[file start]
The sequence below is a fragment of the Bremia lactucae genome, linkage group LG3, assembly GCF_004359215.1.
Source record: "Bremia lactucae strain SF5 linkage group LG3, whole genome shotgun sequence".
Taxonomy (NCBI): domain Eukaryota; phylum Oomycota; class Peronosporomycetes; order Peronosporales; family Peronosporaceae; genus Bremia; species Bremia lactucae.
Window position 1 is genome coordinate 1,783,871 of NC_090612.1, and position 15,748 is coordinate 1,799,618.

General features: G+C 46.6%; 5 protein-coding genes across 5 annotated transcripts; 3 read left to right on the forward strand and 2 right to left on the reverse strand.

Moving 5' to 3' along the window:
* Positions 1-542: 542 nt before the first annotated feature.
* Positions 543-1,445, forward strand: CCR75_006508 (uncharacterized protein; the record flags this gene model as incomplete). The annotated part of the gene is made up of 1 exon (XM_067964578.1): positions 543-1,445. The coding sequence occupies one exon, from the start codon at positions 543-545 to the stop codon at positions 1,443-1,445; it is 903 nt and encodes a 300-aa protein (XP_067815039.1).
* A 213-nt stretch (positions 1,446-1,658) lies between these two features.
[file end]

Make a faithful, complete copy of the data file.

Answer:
The sequence below is a fragment of the Bremia lactucae genome, linkage group LG3, assembly GCF_004359215.1.
Source record: "Bremia lactucae strain SF5 linkage group LG3, whole genome shotgun sequence".
Taxonomy (NCBI): domain Eukaryota; phylum Oomycota; class Peronosporomycetes; order Peronosporales; family Peronosporaceae; genus Bremia; species Bremia lactucae.
Window position 1 is genome coordinate 1,783,871 of NC_090612.1, and position 15,748 is coordinate 1,799,618.

General features: G+C 46.6%; 5 protein-coding genes across 5 annotated transcripts; 3 read left to right on the forward strand and 2 right to left on the reverse strand.

Moving 5' to 3' along the window:
* Positions 1-542: 542 nt before the first annotated feature.
* Positions 543-1,445, forward strand: CCR75_006508 (uncharacterized protein; the record flags this gene model as incomplete). The annotated part of the gene is made up of 1 exon (XM_067964578.1): positions 543-1,445. The coding sequence occupies one exon, from the start codon at positions 543-545 to the stop codon at positions 1,443-1,445; it is 903 nt and encodes a 300-aa protein (XP_067815039.1).
* A 213-nt stretch (positions 1,446-1,658) lies between these two features.